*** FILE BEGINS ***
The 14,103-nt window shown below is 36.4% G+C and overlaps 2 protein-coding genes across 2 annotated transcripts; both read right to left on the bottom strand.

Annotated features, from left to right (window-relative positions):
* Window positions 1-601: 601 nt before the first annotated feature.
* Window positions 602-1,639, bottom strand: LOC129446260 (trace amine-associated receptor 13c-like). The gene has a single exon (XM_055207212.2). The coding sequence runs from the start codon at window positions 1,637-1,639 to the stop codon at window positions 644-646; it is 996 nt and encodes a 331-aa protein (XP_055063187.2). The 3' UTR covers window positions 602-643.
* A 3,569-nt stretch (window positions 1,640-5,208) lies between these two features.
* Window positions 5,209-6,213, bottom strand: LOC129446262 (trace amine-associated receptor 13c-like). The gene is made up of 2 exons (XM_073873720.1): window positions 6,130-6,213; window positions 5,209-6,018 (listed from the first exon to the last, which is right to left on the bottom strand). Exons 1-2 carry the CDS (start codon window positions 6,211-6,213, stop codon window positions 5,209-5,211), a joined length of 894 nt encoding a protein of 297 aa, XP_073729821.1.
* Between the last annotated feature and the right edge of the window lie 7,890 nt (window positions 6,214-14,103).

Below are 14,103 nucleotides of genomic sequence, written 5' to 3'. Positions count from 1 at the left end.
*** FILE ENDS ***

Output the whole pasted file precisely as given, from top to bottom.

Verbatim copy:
The 14,103-nt window shown below is 36.4% G+C and overlaps 2 protein-coding genes across 2 annotated transcripts; both read right to left on the bottom strand.

Annotated features, from left to right (window-relative positions):
* Window positions 1-601: 601 nt before the first annotated feature.
* Window positions 602-1,639, bottom strand: LOC129446260 (trace amine-associated receptor 13c-like). The gene has a single exon (XM_055207212.2). The coding sequence runs from the start codon at window positions 1,637-1,639 to the stop codon at window positions 644-646; it is 996 nt and encodes a 331-aa protein (XP_055063187.2). The 3' UTR covers window positions 602-643.
* A 3,569-nt stretch (window positions 1,640-5,208) lies between these two features.
* Window positions 5,209-6,213, bottom strand: LOC129446262 (trace amine-associated receptor 13c-like). The gene is made up of 2 exons (XM_073873720.1): window positions 6,130-6,213; window positions 5,209-6,018 (listed from the first exon to the last, which is right to left on the bottom strand). Exons 1-2 carry the CDS (start codon window positions 6,211-6,213, stop codon window positions 5,209-5,211), a joined length of 894 nt encoding a protein of 297 aa, XP_073729821.1.
* Between the last annotated feature and the right edge of the window lie 7,890 nt (window positions 6,214-14,103).

Below are 14,103 nucleotides of genomic sequence, written 5' to 3'. Positions count from 1 at the left end.